You will think to yourself, "My own power and the strength of my own hand have gotten me this wealth." (Devarim / Deuteronomy 8:17; CJB)
Truly effective living is only possible as we develop a scriptural perspective on life. There is much that can be learned about the world through scientific investigation and experience. But wisdom, the skill of living effectively, is primarily derived from God's revelation through the Bible. I say "primarily", because this is not solely an academic exercise. Reading, even memorizing, the Bible without living out its teachings, won't produce anything worthwhile.
The Scriptures are more than a collection of wise sayings. Through its stories, laws, songs, prophecies and so on, it manages to direct us to know God and the need to trust in him and what he has provided for us in the Messiah. It expresses its instructions in such a way that causes the sensitive reader to really grapple with every aspect of life.
This week's parsha (Torah portion) includes an insightful warning, which, if heeded, will enable us to be truly productive in the long term. Yeshua said he wanted his followers to not only be fruitful, but that we would bear fruit that will endure, perhaps even beyond our own lifetime (see John 15:16). We live in a day where momentary success is so celebrated with hardly any regard for the future, while a biblical view of life is concerned about both today and beyond.
Moses envisioned a day where the people of Israel would know a level of prosperity. However, he describes a destructive frame of mind that would undermine their success. He warns them to make sure that they never credit themselves for their wealth. Does this mean that the Bible is asserting that people have nothing whatsoever to do with the outcome of their work? Far from it! The Bible is full of principles for living. Carefully living life according to God's Word will always be better than not. If how we live makes a difference, then what's the big deal about acknowledging our part in it?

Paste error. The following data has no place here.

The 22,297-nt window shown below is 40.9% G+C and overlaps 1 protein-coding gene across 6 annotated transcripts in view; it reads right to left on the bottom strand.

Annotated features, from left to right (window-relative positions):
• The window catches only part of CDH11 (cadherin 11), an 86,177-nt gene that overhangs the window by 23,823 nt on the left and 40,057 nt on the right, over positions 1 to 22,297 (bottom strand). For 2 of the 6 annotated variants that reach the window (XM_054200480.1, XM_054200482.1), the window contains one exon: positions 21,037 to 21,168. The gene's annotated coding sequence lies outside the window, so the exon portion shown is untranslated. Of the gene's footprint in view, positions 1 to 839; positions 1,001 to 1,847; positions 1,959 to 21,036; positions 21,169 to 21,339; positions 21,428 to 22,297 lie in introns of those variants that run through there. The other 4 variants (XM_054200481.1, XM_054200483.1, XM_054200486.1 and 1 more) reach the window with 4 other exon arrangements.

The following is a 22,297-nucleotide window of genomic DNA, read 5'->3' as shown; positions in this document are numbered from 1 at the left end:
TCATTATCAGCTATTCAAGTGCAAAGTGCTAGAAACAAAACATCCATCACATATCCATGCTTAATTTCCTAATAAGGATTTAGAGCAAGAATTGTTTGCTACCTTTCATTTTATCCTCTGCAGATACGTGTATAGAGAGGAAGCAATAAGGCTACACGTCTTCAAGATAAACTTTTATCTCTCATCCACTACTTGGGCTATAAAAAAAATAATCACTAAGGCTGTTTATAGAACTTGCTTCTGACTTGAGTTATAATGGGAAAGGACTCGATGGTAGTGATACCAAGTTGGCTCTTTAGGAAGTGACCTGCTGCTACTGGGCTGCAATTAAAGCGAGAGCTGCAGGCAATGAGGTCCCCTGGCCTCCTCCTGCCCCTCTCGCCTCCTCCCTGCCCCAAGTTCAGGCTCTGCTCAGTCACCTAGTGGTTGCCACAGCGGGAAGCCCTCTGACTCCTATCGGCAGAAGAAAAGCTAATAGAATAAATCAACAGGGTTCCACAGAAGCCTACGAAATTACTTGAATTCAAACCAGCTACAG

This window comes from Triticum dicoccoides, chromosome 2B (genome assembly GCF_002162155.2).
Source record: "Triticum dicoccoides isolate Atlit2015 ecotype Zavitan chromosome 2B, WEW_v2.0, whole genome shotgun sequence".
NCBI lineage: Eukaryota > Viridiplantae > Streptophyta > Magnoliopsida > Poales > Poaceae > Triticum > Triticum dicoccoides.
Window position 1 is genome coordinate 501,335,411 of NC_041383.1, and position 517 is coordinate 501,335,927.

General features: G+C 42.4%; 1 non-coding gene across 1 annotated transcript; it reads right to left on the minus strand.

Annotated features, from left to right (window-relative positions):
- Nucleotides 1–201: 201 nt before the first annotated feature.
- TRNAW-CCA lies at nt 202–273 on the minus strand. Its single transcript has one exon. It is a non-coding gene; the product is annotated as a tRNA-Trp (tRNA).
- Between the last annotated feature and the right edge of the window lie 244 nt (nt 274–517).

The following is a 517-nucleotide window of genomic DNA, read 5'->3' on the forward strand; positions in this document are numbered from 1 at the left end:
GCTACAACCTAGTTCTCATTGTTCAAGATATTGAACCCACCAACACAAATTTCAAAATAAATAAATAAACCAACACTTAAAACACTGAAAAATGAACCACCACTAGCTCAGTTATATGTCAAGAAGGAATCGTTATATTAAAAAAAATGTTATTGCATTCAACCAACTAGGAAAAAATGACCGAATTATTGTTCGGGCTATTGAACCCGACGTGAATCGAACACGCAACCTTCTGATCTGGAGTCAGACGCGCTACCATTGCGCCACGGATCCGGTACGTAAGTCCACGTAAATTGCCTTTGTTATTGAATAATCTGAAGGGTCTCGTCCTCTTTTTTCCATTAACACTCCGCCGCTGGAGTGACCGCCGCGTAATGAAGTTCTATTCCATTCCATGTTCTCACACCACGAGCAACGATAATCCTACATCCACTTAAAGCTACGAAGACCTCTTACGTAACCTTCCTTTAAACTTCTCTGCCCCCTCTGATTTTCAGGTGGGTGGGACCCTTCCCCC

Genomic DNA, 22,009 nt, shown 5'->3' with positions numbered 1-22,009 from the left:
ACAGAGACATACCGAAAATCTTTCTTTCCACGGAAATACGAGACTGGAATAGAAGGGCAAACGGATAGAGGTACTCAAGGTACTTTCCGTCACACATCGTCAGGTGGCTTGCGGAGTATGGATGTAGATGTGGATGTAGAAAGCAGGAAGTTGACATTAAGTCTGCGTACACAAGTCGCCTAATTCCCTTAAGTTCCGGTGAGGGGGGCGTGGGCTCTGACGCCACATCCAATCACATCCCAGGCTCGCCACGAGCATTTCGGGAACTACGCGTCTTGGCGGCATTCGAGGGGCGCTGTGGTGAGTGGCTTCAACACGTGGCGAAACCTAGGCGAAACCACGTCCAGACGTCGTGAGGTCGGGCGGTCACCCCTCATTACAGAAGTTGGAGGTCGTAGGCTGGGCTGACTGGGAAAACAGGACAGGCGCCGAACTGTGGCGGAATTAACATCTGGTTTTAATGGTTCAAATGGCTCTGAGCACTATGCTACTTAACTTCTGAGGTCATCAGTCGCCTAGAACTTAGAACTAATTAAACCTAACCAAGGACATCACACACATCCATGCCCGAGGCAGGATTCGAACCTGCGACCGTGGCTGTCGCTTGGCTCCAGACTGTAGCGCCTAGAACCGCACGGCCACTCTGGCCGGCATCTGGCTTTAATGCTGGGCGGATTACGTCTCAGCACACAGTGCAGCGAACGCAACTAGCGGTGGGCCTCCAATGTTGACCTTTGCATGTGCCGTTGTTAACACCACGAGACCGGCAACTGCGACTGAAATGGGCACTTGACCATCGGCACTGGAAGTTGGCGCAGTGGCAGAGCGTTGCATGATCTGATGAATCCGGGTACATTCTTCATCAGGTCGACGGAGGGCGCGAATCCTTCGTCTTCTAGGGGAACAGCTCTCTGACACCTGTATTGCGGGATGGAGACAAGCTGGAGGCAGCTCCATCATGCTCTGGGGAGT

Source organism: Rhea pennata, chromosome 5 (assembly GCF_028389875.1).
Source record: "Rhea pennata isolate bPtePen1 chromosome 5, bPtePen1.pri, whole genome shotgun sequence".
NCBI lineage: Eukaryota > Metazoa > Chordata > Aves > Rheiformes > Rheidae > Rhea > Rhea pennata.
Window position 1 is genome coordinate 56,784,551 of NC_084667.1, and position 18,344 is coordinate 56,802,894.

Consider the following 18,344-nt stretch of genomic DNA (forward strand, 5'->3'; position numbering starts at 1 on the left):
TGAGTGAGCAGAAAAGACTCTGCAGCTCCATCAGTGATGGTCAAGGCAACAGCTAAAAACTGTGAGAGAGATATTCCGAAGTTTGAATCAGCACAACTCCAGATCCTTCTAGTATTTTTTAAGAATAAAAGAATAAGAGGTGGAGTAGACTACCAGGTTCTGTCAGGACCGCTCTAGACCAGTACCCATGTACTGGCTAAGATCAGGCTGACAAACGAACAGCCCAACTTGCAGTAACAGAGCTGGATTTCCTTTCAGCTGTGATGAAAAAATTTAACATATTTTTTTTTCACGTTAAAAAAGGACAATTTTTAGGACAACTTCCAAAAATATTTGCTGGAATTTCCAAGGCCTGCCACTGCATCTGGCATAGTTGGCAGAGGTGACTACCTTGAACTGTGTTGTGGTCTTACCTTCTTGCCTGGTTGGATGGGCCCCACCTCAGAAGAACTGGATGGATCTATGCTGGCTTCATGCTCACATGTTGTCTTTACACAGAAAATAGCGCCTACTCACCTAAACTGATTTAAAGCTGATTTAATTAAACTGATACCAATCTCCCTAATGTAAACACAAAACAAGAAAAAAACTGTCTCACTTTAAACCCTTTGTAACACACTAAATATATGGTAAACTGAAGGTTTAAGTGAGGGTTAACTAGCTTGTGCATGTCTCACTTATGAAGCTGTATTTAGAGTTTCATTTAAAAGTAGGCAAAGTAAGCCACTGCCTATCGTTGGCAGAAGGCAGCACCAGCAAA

The reason is given earlier in this passage. The people of Israel were slaves in Egypt, kept in servitude against their will. God set them free, provided for and protected them for years in the wilderness. If it wasn't for his intervention they would still be in bondage. If it wasn't for his constant care, they would have died. Every positive outcome of their lives post-Egypt is to God's credit, not theirs. But, after acknowledging one's eternal debt to God, how can it be so wrong to take even a little credit for ourselves?
This question exposes a fundamental misunderstanding of life that many of us have. We are creatures. Even atheists must accept that we did not bring ourselves into existence. Yet, there is something within each of us crying out for personal glory as if we deserve credit for the outcome of our lives. Again, I know how we live makes a difference, but think about it. If I produce good fruit from my labor, what is really happening? I, a creature of God, existing due to his determination, learns a skill that I didn't completely invent that somehow relates well to the physical and non-physical properties of the universe (something I also didn't create) to the extent there is a favorable outcome of my actions. Do you know how many tiny details of life have to cooperate to produce favorable results? Most of us don't stop and think about how astounding it is we made it today alive. Who's responsible for that? Without God, it's terrifying. We are the victims of complete randomization. It's all about getting lucky. No credit to take there. With God, we are subservient to his wishes. How can we take credit for that?